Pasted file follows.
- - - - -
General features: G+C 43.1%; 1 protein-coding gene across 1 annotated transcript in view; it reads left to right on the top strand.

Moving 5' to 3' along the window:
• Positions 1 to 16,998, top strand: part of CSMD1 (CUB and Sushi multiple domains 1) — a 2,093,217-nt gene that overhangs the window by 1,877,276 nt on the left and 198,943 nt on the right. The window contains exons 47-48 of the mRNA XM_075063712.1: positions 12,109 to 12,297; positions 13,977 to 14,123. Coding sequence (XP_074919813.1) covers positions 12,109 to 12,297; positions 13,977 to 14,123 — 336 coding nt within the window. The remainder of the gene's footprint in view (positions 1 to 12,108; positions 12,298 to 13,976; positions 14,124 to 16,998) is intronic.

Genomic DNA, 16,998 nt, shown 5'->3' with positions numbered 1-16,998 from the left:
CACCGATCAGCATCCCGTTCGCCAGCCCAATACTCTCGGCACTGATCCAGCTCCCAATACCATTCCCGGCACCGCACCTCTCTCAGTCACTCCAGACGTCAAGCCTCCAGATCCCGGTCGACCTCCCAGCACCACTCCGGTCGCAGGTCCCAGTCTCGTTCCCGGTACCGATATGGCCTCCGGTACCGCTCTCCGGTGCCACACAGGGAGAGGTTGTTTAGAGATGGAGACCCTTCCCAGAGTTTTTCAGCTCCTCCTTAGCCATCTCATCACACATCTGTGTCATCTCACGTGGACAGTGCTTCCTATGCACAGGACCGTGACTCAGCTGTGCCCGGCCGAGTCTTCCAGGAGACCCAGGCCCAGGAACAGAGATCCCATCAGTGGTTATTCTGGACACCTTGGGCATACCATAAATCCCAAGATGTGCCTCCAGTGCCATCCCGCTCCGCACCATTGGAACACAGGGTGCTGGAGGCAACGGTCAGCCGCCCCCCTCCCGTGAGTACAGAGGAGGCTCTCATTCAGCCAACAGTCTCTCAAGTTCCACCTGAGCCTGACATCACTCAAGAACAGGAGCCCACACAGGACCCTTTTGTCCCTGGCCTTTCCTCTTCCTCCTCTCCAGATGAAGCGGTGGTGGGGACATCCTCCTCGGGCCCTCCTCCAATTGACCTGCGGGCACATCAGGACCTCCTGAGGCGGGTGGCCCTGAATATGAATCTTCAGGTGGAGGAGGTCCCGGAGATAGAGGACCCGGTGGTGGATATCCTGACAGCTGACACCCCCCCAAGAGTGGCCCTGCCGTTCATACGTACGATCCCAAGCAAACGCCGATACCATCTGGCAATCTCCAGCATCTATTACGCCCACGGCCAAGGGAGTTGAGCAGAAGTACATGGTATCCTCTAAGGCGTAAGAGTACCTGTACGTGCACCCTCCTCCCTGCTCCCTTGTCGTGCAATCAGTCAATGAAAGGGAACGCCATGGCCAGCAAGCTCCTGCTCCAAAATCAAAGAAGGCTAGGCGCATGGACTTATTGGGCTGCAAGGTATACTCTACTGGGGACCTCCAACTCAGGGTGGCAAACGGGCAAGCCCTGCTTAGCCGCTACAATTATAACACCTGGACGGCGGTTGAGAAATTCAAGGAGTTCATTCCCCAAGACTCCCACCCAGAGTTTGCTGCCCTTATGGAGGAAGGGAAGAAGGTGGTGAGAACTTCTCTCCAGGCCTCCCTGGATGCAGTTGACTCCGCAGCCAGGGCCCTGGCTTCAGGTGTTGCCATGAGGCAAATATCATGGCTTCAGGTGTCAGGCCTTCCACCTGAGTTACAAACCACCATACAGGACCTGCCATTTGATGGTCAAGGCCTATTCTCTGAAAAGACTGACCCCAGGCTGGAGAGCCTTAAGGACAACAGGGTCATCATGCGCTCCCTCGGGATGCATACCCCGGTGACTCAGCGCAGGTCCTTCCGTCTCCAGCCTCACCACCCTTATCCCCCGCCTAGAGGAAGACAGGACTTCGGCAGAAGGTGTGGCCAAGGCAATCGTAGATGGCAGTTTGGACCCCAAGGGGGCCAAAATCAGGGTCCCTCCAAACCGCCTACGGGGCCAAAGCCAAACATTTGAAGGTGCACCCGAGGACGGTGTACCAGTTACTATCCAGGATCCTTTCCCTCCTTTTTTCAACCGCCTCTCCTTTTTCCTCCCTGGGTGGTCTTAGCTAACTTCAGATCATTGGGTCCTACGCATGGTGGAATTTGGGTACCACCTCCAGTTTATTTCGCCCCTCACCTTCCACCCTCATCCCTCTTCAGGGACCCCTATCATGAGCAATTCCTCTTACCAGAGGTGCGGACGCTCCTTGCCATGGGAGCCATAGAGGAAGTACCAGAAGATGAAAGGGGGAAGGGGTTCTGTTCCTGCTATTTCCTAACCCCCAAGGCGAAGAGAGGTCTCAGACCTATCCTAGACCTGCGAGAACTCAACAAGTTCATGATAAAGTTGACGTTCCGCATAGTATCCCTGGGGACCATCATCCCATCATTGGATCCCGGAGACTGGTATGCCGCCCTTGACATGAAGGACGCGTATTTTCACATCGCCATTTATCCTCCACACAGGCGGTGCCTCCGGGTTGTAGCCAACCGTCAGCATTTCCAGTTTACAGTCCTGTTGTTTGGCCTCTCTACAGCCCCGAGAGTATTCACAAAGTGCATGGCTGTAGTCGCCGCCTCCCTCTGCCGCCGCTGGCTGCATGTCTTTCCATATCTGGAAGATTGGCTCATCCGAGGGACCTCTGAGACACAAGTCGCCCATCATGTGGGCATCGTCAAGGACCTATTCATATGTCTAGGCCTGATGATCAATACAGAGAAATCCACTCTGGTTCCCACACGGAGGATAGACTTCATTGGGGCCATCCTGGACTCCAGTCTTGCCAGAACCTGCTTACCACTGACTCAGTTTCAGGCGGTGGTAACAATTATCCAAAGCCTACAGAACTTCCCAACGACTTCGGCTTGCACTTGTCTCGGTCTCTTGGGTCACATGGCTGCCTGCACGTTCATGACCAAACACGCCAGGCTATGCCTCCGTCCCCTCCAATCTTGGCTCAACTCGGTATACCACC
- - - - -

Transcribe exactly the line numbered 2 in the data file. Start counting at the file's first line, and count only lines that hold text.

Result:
Moving 5' to 3' along the window: